As part of Black History Month, the Toronto Public Library presents a discussion with hip hop author and promoter Dalton Higgins. Canadian Hip Hop: From the Streets to the Suites will take a look at the progression of our country’s urban music scene and touch on the artists who paved the way for artists like Drake.
Do you like being the centre of attention? Are you brave enough to take a journey into the depths of your subconscious—in front of a live audience? If so, you’ll want to check out Brandon the Hypnotist’s HypnotiXXX—A Slightly Naughty Comedy Hypnosis Show. Willing volunteers will succumb to the power of suggestion and entertain their peers with hilarious and risqué hijinks. While dirtier than your typical hypnosis show, have no fear—no one will be ridiculed, demeaned, or goaded into revealing deep dark secrets.
Mustafa Ahmed has been meaning to assemble and record the best of his spoken word repertoire, but the 17-year-old artist, emcee, and actor has managed to garner widespread praise without releasing an album. Since he caught the media’s attention five years ago, he has performed at Roy Thompson Hall and TedX Toronto, and has shared the stage with artists as diverse as Nelly Furtado, Pharoahe Monch, and Margaret Atwood.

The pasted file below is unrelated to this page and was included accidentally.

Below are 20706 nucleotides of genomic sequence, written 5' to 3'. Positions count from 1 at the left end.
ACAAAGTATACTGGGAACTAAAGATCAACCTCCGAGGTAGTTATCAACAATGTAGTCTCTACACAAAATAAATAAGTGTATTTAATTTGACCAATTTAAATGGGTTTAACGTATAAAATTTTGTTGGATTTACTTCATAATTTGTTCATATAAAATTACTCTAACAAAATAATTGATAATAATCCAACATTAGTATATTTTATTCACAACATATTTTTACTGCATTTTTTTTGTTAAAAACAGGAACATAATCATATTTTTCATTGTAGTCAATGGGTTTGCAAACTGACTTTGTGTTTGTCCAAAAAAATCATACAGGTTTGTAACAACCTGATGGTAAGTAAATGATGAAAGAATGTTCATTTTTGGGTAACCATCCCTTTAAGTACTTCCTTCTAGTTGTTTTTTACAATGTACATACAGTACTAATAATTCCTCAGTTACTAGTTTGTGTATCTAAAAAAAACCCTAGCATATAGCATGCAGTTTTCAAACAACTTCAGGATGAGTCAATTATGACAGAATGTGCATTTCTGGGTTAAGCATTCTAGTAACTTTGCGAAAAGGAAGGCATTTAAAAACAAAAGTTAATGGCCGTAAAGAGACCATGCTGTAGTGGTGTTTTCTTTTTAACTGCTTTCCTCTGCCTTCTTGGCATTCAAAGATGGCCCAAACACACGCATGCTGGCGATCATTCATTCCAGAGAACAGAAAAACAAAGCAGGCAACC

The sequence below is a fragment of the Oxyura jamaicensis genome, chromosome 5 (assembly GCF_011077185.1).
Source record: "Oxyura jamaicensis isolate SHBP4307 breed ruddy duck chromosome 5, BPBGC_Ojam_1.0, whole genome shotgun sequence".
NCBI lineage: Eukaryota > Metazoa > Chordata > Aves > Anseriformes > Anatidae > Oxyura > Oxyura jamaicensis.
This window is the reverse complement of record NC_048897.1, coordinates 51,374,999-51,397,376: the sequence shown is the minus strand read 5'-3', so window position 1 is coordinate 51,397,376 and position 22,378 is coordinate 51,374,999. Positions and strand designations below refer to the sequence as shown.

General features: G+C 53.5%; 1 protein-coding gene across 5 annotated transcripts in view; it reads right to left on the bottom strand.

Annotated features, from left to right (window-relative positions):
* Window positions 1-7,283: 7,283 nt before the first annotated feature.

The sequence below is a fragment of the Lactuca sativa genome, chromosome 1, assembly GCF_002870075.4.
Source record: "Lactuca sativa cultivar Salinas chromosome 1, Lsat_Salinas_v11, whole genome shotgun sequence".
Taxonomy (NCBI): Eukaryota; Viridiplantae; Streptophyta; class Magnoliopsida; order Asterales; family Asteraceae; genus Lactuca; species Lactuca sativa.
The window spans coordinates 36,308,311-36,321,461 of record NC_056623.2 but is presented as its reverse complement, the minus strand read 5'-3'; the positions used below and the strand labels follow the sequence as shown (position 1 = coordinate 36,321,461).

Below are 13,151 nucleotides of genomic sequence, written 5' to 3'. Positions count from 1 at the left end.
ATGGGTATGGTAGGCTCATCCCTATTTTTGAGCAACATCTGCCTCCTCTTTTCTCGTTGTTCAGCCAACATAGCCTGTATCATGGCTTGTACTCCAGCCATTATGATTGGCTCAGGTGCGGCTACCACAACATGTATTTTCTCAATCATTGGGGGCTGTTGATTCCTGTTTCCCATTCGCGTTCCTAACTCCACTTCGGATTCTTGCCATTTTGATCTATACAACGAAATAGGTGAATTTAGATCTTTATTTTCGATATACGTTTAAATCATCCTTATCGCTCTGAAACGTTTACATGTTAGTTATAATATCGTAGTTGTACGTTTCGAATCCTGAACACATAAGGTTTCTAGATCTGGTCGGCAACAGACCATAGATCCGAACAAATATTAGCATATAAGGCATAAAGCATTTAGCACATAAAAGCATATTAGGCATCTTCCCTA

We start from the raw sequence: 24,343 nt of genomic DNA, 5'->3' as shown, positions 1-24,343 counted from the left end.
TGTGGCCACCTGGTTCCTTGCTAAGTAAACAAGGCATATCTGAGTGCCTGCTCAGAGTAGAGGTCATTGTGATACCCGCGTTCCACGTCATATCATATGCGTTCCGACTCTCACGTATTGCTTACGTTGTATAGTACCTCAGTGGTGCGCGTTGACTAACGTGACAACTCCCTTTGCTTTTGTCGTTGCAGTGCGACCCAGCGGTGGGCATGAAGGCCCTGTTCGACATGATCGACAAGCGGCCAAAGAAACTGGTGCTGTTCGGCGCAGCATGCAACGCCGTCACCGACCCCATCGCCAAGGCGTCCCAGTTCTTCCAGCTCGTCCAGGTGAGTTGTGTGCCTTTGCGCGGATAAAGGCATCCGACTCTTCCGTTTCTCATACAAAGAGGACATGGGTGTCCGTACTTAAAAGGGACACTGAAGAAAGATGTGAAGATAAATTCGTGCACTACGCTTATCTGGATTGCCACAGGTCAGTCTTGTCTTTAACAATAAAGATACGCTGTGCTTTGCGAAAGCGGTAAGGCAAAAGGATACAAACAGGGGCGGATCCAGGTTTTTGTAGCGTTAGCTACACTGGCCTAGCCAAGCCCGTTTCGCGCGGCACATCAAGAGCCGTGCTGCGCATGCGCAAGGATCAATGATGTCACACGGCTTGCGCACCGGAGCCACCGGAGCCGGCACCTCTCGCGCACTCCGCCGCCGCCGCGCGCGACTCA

This evening, Ahmed debuts his self-titled EP in his local Regent Park, the neighbourhood that has shaped his life and his art. “It’s very humbling, because these are stories of my own,” he tells us in a phone interview. “I want people to know that this is where I started. Even the album cover has pictures of the buildings in Regent Park.”
The Toronto Centre for the Arts is stripping away the glossy layers of the music industry with their Bare Bones and Up Front Indie Music Series. Every Wednesday for eight weeks, two local musicians will be given the chance to show off their songs and skills in an intimate setting. Some of the featured acts include Rehan Dalal (March 12), Meredith Shaw (March 26), and Lindy (April 9).
What would happen if two characters from different books were to meet up outside their narratives? This is the basis of Brian Friel’s Afterplay, which explores the hypothetical relationship between two Anton Chekhov creations—Sonya from Uncle Vanya and Andrey from Three Sisters. For the price of admission, you’ll also get to indulge in authentic Russian tea during the performance, courtesy of the Campbell House.